Unit I: Legends,
Valves come in many types, shapes, and sizes for a building's water plumbing system. The most common types used in a water pipeline system are gate, globe, and check valves. Plumbing fixtures also require valves such as flushometers and faucets. When a valve leaks or fails to operate properly, it has to be repaired. The repair may require a partial or complete disassembly of the valve. A repaired valve must restore the valve to a totally serviceable operating condition.
Pipeline Valves. Valves used in water pipelines are illustrated here. A gate valve completely shuts off the flow of water (figure 1).
Figure 1. Gate Valve
A globe valve regulates or controls the flow of water (figure 2).
Figure 2. Globe Valve
An angled globe valve regulates or controls and changes the direction of the flow of water (figure 3).
Figure 3. Angled Globe Valve
A check valve makes water flow in one direction only, then closes automatically to prevent backflow (figure 4).
Figure 4. Swing Check Valve
Faucets. Valves (faucets) used for plumbing fixtures, such as lavatories and sinks, are illustrated in figures 5, 6, 7, and 8.
A single faucet with plain bibb turns hot or cold water flow on and off (figure 5).
Figure 5. Single Faucet with Plain Bibb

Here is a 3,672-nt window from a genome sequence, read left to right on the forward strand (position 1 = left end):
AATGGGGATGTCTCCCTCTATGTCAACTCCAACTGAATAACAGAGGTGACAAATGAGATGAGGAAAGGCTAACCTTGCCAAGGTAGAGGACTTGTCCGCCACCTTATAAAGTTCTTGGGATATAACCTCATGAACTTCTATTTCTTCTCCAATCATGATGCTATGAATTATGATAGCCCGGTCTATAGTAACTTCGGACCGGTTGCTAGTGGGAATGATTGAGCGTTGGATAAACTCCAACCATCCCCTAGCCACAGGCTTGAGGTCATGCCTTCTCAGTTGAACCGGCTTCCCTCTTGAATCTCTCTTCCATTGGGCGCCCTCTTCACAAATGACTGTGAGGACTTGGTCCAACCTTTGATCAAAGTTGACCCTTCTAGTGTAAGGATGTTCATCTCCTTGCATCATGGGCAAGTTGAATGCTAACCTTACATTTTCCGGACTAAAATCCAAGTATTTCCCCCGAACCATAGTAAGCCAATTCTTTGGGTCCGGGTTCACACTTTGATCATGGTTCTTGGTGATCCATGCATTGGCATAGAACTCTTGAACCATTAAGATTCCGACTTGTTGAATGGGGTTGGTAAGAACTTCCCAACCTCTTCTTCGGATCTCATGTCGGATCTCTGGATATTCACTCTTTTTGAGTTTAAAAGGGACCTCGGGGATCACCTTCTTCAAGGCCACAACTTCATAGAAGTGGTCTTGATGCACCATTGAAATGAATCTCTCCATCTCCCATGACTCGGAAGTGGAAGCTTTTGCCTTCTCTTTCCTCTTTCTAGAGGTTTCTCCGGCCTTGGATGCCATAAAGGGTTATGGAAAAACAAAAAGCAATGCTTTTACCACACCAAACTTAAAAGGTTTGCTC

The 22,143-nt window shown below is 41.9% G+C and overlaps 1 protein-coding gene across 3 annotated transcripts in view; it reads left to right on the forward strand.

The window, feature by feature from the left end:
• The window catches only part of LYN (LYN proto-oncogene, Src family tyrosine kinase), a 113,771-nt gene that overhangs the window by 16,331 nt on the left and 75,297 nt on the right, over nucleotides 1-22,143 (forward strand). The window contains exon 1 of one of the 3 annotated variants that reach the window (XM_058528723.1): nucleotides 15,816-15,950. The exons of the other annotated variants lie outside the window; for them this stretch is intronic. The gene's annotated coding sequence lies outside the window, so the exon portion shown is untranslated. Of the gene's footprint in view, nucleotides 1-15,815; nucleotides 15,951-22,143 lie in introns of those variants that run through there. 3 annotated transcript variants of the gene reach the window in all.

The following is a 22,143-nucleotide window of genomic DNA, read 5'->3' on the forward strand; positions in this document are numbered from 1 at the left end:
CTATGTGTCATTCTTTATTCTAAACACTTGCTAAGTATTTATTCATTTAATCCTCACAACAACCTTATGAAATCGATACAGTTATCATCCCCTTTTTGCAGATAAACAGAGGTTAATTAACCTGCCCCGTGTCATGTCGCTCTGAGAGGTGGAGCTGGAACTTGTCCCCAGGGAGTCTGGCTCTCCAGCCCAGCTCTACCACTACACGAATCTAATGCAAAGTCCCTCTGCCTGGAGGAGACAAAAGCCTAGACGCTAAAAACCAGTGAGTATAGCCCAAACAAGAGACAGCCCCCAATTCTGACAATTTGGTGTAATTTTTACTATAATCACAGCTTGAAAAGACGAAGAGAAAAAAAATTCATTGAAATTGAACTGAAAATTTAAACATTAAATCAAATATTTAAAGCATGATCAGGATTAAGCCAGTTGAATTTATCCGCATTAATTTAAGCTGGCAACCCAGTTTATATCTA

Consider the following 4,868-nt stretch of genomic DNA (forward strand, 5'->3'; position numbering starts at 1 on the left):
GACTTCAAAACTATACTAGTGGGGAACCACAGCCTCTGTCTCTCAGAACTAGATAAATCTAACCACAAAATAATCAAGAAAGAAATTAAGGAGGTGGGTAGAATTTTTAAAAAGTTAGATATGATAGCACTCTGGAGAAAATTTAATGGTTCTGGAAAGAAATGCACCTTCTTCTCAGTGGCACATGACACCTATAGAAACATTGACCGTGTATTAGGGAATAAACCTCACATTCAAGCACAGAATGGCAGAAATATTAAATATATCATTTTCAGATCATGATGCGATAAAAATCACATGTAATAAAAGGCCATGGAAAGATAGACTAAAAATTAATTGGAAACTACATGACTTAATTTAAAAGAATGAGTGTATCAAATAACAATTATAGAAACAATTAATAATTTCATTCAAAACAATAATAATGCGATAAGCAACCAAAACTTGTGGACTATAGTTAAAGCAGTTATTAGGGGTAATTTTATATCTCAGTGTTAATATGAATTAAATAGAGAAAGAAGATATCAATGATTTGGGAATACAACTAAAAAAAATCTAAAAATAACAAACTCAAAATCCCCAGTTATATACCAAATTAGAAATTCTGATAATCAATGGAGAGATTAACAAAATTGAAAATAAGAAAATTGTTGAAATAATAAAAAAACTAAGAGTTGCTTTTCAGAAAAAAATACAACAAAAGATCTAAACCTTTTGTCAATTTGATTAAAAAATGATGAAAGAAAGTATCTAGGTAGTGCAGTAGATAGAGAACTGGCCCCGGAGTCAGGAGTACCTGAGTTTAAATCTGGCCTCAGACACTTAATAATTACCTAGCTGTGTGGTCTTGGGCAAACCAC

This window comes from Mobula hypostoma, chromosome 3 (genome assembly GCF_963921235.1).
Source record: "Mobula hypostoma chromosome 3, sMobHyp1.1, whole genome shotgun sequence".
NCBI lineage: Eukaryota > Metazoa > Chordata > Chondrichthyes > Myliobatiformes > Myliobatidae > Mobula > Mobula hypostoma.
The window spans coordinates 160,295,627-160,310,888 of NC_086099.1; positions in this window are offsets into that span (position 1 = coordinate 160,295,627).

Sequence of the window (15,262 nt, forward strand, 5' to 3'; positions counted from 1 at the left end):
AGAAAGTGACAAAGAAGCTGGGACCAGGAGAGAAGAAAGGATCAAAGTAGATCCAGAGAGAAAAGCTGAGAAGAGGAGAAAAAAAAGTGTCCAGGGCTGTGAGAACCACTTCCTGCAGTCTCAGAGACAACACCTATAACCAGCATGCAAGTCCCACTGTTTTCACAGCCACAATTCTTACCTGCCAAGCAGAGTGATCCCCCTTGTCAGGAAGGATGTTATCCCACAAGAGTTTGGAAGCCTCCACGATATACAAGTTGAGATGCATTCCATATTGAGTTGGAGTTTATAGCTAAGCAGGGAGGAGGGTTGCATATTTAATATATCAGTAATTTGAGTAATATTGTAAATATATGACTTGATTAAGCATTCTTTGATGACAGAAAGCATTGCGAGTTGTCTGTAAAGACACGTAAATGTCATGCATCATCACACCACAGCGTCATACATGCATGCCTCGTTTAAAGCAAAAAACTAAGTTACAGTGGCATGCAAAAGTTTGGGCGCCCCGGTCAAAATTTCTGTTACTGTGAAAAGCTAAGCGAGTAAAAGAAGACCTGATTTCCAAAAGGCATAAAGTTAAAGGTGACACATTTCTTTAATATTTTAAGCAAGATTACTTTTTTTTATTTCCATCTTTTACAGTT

A single faucet with hose bibb turns hot or cold water flow on and off (figure 6).
Figure 6. Single Faucet with Hose Bibb
A combination faucet with hot and cold water handles turns water flow on and off (figure 7).
Figure 7. Combination Faucet with Handles
A combination faucet with a single lever turns hot and cold water flow on and off (figure 8).
Figure 8. Combination Faucet with Lever
Flushometers. Flushometer valves used for plumbing fixtures such as water closets and urinals are illustrated in figures 9 and 10. Both types of flushometer valves, diaphragm and piston, discharge a fixed amount of water for flushing fixtures. The amount is activated by direct water pressure.
Figure 9. Diaphragm Flushometer Valve
Figure 10. Piston Flushometer Valve
|Most of the content of this course is provided courtesy of US Army Engineer School, Fort Leonard Wood, Missouri||
Copyright © David L Heiserman